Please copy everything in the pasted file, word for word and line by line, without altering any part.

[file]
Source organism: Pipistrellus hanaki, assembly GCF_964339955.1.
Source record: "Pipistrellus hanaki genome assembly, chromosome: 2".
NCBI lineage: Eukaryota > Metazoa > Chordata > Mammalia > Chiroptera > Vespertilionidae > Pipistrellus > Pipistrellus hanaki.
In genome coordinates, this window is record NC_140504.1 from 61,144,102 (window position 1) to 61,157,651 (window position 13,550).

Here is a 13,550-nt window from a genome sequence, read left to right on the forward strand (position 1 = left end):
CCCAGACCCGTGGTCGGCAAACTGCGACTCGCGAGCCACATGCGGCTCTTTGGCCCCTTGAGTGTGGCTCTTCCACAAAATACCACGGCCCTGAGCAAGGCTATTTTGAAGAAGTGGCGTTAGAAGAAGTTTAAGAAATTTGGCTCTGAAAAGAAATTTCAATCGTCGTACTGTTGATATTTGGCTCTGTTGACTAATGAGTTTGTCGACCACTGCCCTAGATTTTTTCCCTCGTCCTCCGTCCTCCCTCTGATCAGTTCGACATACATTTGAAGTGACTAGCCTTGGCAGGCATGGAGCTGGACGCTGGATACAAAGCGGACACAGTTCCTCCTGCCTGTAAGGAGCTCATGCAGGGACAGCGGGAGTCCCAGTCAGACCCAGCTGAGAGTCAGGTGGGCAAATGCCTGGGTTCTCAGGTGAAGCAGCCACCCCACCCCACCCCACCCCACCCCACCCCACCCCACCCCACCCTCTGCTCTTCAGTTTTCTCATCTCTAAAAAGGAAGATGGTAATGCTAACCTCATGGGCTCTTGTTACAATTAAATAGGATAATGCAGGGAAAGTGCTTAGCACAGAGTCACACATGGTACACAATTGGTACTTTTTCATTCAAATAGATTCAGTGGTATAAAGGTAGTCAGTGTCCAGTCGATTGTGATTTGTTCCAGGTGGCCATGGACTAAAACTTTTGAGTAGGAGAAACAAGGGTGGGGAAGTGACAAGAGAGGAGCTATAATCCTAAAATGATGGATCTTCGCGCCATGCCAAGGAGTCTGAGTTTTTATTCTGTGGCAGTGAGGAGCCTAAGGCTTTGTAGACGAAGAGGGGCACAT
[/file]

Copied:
Source organism: Pipistrellus hanaki, assembly GCF_964339955.1.
Source record: "Pipistrellus hanaki genome assembly, chromosome: 2".
NCBI lineage: Eukaryota > Metazoa > Chordata > Mammalia > Chiroptera > Vespertilionidae > Pipistrellus > Pipistrellus hanaki.
In genome coordinates, this window is record NC_140504.1 from 61,144,102 (window position 1) to 61,157,651 (window position 13,550).

Here is a 13,550-nt window from a genome sequence, read left to right on the forward strand (position 1 = left end):
CCCAGACCCGTGGTCGGCAAACTGCGACTCGCGAGCCACATGCGGCTCTTTGGCCCCTTGAGTGTGGCTCTTCCACAAAATACCACGGCCCTGAGCAAGGCTATTTTGAAGAAGTGGCGTTAGAAGAAGTTTAAGAAATTTGGCTCTGAAAAGAAATTTCAATCGTCGTACTGTTGATATTTGGCTCTGTTGACTAATGAGTTTGTCGACCACTGCCCTAGATTTTTTCCCTCGTCCTCCGTCCTCCCTCTGATCAGTTCGACATACATTTGAAGTGACTAGCCTTGGCAGGCATGGAGCTGGACGCTGGATACAAAGCGGACACAGTTCCTCCTGCCTGTAAGGAGCTCATGCAGGGACAGCGGGAGTCCCAGTCAGACCCAGCTGAGAGTCAGGTGGGCAAATGCCTGGGTTCTCAGGTGAAGCAGCCACCCCACCCCACCCCACCCCACCCCACCCCACCCCACCCCACCCTCTGCTCTTCAGTTTTCTCATCTCTAAAAAGGAAGATGGTAATGCTAACCTCATGGGCTCTTGTTACAATTAAATAGGATAATGCAGGGAAAGTGCTTAGCACAGAGTCACACATGGTACACAATTGGTACTTTTTCATTCAAATAGATTCAGTGGTATAAAGGTAGTCAGTGTCCAGTCGATTGTGATTTGTTCCAGGTGGCCATGGACTAAAACTTTTGAGTAGGAGAAACAAGGGTGGGGAAGTGACAAGAGAGGAGCTATAATCCTAAAATGATGGATCTTCGCGCCATGCCAAGGAGTCTGAGTTTTTATTCTGTGGCAGTGAGGAGCCTAAGGCTTTGTAGACGAAGAGGGGCACAT